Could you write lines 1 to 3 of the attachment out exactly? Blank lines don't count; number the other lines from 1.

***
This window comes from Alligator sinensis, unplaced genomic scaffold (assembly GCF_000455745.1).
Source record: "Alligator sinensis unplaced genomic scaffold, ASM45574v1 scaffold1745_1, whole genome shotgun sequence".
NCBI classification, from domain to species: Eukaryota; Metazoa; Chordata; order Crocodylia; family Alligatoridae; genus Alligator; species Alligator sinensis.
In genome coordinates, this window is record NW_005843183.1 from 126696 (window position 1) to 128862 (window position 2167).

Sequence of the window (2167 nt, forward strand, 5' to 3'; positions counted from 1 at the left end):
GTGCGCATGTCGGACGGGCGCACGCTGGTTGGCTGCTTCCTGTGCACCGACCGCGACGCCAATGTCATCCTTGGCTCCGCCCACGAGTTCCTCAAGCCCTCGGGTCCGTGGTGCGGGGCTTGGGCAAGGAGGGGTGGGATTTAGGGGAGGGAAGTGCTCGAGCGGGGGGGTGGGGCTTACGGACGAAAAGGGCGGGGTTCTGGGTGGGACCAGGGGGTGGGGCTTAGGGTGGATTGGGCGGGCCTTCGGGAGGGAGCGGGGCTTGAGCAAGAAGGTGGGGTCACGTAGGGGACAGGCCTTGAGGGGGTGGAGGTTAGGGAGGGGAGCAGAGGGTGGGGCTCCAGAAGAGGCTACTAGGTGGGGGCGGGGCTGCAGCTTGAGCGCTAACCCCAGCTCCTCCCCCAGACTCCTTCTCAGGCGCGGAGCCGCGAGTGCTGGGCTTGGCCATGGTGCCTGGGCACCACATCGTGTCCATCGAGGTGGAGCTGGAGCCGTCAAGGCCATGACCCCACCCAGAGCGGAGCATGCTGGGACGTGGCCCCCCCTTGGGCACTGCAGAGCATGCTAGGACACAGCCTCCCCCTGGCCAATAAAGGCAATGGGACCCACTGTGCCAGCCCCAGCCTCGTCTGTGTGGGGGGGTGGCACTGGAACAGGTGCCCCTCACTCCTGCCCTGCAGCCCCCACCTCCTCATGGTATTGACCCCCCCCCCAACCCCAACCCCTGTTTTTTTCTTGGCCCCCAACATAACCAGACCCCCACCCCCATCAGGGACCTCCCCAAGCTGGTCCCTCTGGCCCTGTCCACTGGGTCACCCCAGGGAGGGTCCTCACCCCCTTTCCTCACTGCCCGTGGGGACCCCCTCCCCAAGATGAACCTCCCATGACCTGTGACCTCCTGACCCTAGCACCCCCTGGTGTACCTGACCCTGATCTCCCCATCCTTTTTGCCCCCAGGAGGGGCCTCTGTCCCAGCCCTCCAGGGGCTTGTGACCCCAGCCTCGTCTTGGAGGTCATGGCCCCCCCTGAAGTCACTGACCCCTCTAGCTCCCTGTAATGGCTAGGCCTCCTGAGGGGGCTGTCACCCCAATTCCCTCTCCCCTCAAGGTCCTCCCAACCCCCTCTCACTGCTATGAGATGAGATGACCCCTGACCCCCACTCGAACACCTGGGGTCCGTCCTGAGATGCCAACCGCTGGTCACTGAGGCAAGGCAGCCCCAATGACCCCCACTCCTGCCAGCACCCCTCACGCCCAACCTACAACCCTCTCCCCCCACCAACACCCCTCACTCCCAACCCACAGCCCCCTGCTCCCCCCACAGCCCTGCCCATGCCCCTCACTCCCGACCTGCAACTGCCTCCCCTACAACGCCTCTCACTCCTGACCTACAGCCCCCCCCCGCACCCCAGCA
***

This window comes from Alligator sinensis, unplaced genomic scaffold (assembly GCF_000455745.1).
Source record: "Alligator sinensis unplaced genomic scaffold, ASM45574v1 scaffold1745_1, whole genome shotgun sequence".
NCBI classification, from domain to species: Eukaryota; Metazoa; Chordata; order Crocodylia; family Alligatoridae; genus Alligator; species Alligator sinensis.